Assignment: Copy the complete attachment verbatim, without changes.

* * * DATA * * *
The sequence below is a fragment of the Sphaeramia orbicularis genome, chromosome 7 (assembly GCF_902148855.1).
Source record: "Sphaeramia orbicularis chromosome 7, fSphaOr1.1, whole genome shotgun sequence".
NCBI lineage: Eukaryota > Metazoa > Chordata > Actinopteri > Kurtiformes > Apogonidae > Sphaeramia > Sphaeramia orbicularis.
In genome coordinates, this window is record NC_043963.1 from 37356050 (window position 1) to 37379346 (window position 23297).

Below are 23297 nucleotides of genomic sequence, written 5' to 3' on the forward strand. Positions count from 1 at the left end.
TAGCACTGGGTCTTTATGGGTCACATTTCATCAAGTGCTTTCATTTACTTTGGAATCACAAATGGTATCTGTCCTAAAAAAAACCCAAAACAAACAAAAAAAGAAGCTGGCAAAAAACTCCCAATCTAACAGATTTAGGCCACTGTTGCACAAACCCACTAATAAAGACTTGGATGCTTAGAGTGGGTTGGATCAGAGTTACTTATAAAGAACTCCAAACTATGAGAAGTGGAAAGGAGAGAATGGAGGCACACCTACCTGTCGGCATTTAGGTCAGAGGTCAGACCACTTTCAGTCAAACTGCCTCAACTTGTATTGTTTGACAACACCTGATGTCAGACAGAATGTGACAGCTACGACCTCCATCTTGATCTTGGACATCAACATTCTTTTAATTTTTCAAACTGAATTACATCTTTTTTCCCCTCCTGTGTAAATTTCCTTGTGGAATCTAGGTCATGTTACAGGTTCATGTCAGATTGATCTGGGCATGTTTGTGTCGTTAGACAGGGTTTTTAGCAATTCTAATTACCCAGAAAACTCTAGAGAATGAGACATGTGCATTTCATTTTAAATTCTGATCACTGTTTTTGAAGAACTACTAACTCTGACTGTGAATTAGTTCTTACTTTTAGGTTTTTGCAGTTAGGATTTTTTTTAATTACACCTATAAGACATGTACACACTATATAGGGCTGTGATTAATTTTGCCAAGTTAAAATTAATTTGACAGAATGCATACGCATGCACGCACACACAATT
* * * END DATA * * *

The sequence below is a fragment of the Sphaeramia orbicularis genome, chromosome 7 (assembly GCF_902148855.1).
Source record: "Sphaeramia orbicularis chromosome 7, fSphaOr1.1, whole genome shotgun sequence".
NCBI lineage: Eukaryota > Metazoa > Chordata > Actinopteri > Kurtiformes > Apogonidae > Sphaeramia > Sphaeramia orbicularis.
In genome coordinates, this window is record NC_043963.1 from 37356050 (window position 1) to 37379346 (window position 23297).

Below are 23297 nucleotides of genomic sequence, written 5' to 3' on the forward strand. Positions count from 1 at the left end.
TAGCACTGGGTCTTTATGGGTCACATTTCATCAAGTGCTTTCATTTACTTTGGAATCACAAATGGTATCTGTCCTAAAAAAAACCCAAAACAAACAAAAAAAGAAGCTGGCAAAAAACTCCCAATCTAACAGATTTAGGCCACTGTTGCACAAACCCACTAATAAAGACTTGGATGCTTAGAGTGGGTTGGATCAGAGTTACTTATAAAGAACTCCAAACTATGAGAAGTGGAAAGGAGAGAATGGAGGCACACCTACCTGTCGGCATTTAGGTCAGAGGTCAGACCACTTTCAGTCAAACTGCCTCAACTTGTATTGTTTGACAACACCTGATGTCAGACAGAATGTGACAGCTACGACCTCCATCTTGATCTTGGACATCAACATTCTTTTAATTTTTCAAACTGAATTACATCTTTTTTCCCCTCCTGTGTAAATTTCCTTGTGGAATCTAGGTCATGTTACAGGTTCATGTCAGATTGATCTGGGCATGTTTGTGTCGTTAGACAGGGTTTTTAGCAATTCTAATTACCCAGAAAACTCTAGAGAATGAGACATGTGCATTTCATTTTAAATTCTGATCACTGTTTTTGAAGAACTACTAACTCTGACTGTGAATTAGTTCTTACTTTTAGGTTTTTGCAGTTAGGATTTTTTTTAATTACACCTATAAGACATGTACACACTATATAGGGCTGTGATTAATTTTGCCAAGTTAAAATTAATTTGACAGAATGCATACGCATGCACGCACACACAATT